"I used to coach Pete [Steindl], we both get on very well, and I want to stress that I'm thrilled that he has come to me and asked if I want to be involved again, because this is a great gesture from him, and I am proud to be working with him again," said Judd, who spearheaded the Scots' victory in the inaugural Intercontinental Cup in 2004, as well as amassing a brace of SNCL titles and five Scottish Cup successes for his employers at Greenock. "The Saltires have now had nearly 100 games against the counties, and I just don't believe that the gap is all that big any more and that if any of these teams treat us lightly, they do so at their peril. I will be helping Pete with the boys' fielding and we will both be spelling out the message that we have a chance to get some ICC ranking points when we take on the Irish and the New Zealanders. As for the latter, I honestly reckon we can offer them a tough contest if we approach it with the right attitude, because, let's face it, the Black Caps don't have a bowling attack which is going to blow you away. Alright, they have [Brendon] McCullum, who can knock any attack in the world off their stride, but we shouldn't be intimidated by them and that is one of the things which impressed me about the Scottish team five years ago, when we came incredibly close to beating Pakistan in Glasgow [the hosts lost by one wicket]. I suppose it boils down to the fact that in one-day cricket, big names are there to be shocked and shot down if you take the fight to them and ignore their reputations.
"My own philosophy is always to be positive and never to be happy with damage limitation. If my side is chasing 260, I would far rather they were all out for 190 in the 38th over than scratch and scrape along to 212 for 8 off the full 50 overs. Pete Steindl feels exactly the same, which is why I am confident about the future and how we will work together in a common purpose. It's exciting."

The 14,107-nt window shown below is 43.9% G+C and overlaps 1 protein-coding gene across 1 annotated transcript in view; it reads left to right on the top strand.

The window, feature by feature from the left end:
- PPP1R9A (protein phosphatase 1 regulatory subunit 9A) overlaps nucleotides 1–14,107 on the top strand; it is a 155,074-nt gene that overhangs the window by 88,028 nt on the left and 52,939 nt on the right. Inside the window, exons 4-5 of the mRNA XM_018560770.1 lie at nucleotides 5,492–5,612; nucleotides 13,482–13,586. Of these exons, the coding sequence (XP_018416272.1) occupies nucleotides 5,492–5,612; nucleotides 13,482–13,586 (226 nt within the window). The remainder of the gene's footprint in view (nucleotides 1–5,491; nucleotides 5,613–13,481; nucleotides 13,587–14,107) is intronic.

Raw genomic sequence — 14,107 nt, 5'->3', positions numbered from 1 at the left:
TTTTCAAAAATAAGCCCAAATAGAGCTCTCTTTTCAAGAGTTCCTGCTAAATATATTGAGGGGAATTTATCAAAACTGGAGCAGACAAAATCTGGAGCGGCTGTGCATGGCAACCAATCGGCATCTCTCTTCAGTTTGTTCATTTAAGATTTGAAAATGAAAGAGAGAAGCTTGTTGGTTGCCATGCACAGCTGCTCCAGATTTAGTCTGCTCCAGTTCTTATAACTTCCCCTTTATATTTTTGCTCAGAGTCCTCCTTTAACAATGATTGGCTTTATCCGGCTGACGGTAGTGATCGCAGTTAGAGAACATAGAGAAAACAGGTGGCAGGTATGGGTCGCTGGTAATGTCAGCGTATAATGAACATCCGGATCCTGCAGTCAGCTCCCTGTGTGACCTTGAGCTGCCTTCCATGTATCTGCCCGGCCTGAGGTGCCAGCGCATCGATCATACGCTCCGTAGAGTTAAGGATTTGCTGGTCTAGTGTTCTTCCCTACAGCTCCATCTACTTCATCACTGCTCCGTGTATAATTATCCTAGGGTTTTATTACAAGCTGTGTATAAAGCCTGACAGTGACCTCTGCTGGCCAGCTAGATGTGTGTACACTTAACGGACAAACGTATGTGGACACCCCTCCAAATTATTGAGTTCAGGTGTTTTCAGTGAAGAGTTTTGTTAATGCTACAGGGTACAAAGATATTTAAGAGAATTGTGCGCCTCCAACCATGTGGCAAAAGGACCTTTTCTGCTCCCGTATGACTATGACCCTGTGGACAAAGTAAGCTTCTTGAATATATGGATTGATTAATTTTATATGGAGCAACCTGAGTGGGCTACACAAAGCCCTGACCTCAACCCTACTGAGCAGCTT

|As for New Zealand, I honestly reckon we can offer them a tough contest if we approach it with the right attitude, because, let's face it, the Black Caps don't have a bowling attack which is going to blow you awayTony Judd offers his opinion on New Zealand who Scotland face|
These words embody Judd's optimistic personality and one need only talk to Saltires stalwart, Paul Hoffman, to discover why he was held in such lofty regard during his earlier tenure. "Tony wears his heart on his sleeve, he doesn't pull any punches, and he is ultra-competitive, but above all, he never blames a player if they are doing their best and aiming to be adventurous," said Hoffmann, who retired at the end of 2007, but may be poised to participate in the Twenty20 event in Ireland. "I think Pete and Tony will make a terrific combination, and the more good coaches we have in Scotland, the better. But the one thing about Tony is that he won't tolerate complacency or laziness, and he is a demanding guy. Sentiment doesn't come into it, and I think we all share the opinion that it is high time we followed Ireland's example and beat one of cricket's big guns."
Ultimately, with Judd in the mix, along with Steindl and Hoffmann as the Scots' performance analyst, there won't be any dearth of positive vibes or passion - or Australian twangs - behind the scenes. But if Judd can galvanise the likes of Majid Haq, Fraser Watts and Watson into reproducing their best form, in addition to continuing his work with youngsters such as Richie Berrington and Calum MacLeod, then his influence could be considerable. Laughs have been in scant supply of late, but this Pete'n'Judd show has the potential to raise the spirits of everybody within Scottish cricket.
Neil Drysdale is a freelance journalist and author